War and Peace

War and Peace

Opera by Sergei Prokofiev


Lorsqu’on aime d’un amour humain on peut passer de l’amour à la haine ; l’amour divin, lui, ne peut changer. Rien, la mort même, rien ne peut le détruire. Il est l’essence même de l’âme.

Leo Tolstoy, War and Peace

Infos & Cast


Health and Safety Regulations

Infos & Cast

Opera by Sergei Prokofiev

Libretto by the composer and Mira Mendelson after the novel by Leo Tolstoy
First performed in 1946 in St. Petersburg
For the first time at the Grand Théâtre de Genève
Coproduction with the Hungarian State Opera

September 13, 15, 17, 21, 24, 2021 – 7pm
September 19, 2021 – 3pm
Sung in russian with french and english subtitles
Duration: approx. 3h45 with one intermission

Musical Director Alejo Pérez
Stage Director Calixto Bieito
Scenographer Rebecca Ringst
Costumes designer Ingo Krügler
Lighting designer Michael Bauer
Video Sarah Derendinger
Dramaturgy Beate Breidenbach
Choir director Alan Woodbridge

Prince Andreï Bolkonski Björn Bürger
Prince Nikolaï Bolkonski Alexey Tikhomirov
Princesse Maria Bolkonski Liene Kinca
Comte Ilia Rostov Eric Halfvarson
Natasha Rostova Ruzan Mantashyan
Sonia, sa cousine Lena Belkina
Comte Pierre Besoukhov Daniel Johansson
Comtesse Helena Besoukhova Elena Maximova
Maria Akhrossimova Natascha Petrinsky
Anatole Kouragin Ales Briscein
Dolokhov Alexey Shishlyaev
Général Koutouzov Dmitry Ulyanov
Napoléon Bonaparte Alexey Lavrov
Colonel Denisov Alexander Roslavets
Platon Karataïev Alexander Kravets
Gavrila Alexei Botnarciuc

Grand Théâtre de Genève Chorus
Orchestre de la Suisse romande

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Tah-dah! What a massive drum roll to open a season! Prokofiev’s most monumental opera (and probably also of the entire Russian repertoire) finally arrives in Geneva: War and Peace should, according to some, be called Peace and War. Inspired among other things by the recent invasion of Russia by Nazi Germany and the breaking of the Molotov-Ribbentrop pact, Sergei Prokofiev, the prodigal son who had returned to his homeland only a few years earlier, tackled Leo Tolstoy’s colossus to create this work of monumental disproportions.
It wasn’t the composer’s first attempt to make Russian prose sing. He had already tackled the great Dostoyevsky with The Gambler when he graduated from the conservatory. He had to wait until 1929, fifteen years, before the work was finally premiered in Brussels. Each of his operas met with a similar fate, but this did not stop Prokofiev from continuing to imagine and write The Love of Three Oranges and The Fiery Angel during his years of exile, and Semyon Kotko and Betrothal in the Monastery on his return to Russia. Obviously, War and Peace was not spared these vicissitudes: a dialogue of the deaf set in as soon as the composer himself presented the song-piano version to the party authorities; versions and accidents followed one another. The work was not premiered in its entirety until the end of 1959, six years after the death of the composer, who died one day before Stalin.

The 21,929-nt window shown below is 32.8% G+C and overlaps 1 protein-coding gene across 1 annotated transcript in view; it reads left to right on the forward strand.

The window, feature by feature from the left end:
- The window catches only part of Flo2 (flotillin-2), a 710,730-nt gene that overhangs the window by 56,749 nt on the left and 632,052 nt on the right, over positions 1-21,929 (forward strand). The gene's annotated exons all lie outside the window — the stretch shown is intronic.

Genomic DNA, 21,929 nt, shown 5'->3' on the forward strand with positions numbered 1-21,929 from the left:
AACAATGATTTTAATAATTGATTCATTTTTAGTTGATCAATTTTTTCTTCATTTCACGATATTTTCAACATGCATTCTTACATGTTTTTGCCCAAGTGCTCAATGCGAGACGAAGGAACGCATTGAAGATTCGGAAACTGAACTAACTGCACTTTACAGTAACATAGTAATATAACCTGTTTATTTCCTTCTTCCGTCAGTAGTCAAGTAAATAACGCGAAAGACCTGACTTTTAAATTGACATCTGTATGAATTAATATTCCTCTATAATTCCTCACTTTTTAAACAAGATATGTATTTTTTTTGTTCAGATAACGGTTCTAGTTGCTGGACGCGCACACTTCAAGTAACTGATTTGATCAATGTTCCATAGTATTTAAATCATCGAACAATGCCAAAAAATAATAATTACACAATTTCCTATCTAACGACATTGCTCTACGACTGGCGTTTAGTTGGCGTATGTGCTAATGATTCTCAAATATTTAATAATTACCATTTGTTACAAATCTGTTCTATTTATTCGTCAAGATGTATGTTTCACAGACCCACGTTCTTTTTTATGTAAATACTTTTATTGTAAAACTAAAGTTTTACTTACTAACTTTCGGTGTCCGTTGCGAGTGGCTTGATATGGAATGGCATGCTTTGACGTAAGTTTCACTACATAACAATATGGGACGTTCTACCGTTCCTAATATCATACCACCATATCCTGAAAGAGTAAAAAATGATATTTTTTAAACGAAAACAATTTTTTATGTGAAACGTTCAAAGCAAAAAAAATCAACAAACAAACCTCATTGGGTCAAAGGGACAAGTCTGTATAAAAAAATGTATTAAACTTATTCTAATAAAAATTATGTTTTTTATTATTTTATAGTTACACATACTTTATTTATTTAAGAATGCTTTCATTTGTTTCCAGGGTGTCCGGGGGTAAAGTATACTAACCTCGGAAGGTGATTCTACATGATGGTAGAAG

Is it as a response to this fracas that the scenes of Peace stand among the most beautiful intimist tableaux that Prokofiev ever wrote for opera, by contrast with the Tsarist – or should we say Soviet – tableaux that constitute the most part of the second half War, where the composer dutifully performs the requisite journalistic propaganda and glorifies the Russian generals and their victory over the Napoleonic troops? Nevertheless, in this fragmented fresco of individuals lost in the mass, Prokofiev masterfully manages to narrate the passage from individual adventure to popular struggle, to one great tale of love and death, perhaps even with true nationalist feeling.
Directing the seventy-two characters is Calixto Bieito, one of the greatest living opera directors, working for the first time on the Geneva opera stage. The emotional intensity that Bieito, an expert in crowd scenes, is able to build will be musically upheld by the young Argentine conductor Alejo Pérez, who is increasingly seen on European opera stages. He tackles this masterful score alongside a highly diverse cast of soloists that will mix great Russian voices with other major talents from all over the opera world – Ruzan Mantashyan, Dmitry Ulyanov and Björn Bürger, to name a few.

Health and Safety Regulations

For your comfort and well-being, we will welcome visitors in accordance with the current health and safety regulations. As recommended by public health authorities and the Swiss Theatres Union, a COVID certificate will be requested on entering the building and masks will be compulsory in order to help visitors feel safe inside the theatre. More details in the COVID Info segment below.

Doors open 1 hour before the performance. We recommend that you come early to avoid queues when entering the building. The Grand Théâtre de Genève will open several entry points to ease the flow of arrivals. Please go first to the main entrance where our ushers will direct you to an entry point.

Free rapid testing available at the theater! The GTG is offering a rapid antigen testing tent 2 hours before the performance begins. These tests are free of charge. We recommend coming early so you don’t miss the beginning of the performance.

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War and Peace at La Plage

Éclairage 7.9.2021
La fresque et l’intime : Guerre et Paix à l’heure soviétique, présenté par Mathilde Reichler
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Public dress rehearsal 11.9.2021
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En coulisse 19.9.2021
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Intropéra 45 minutes before each opera or ballet
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2021-2022 Season

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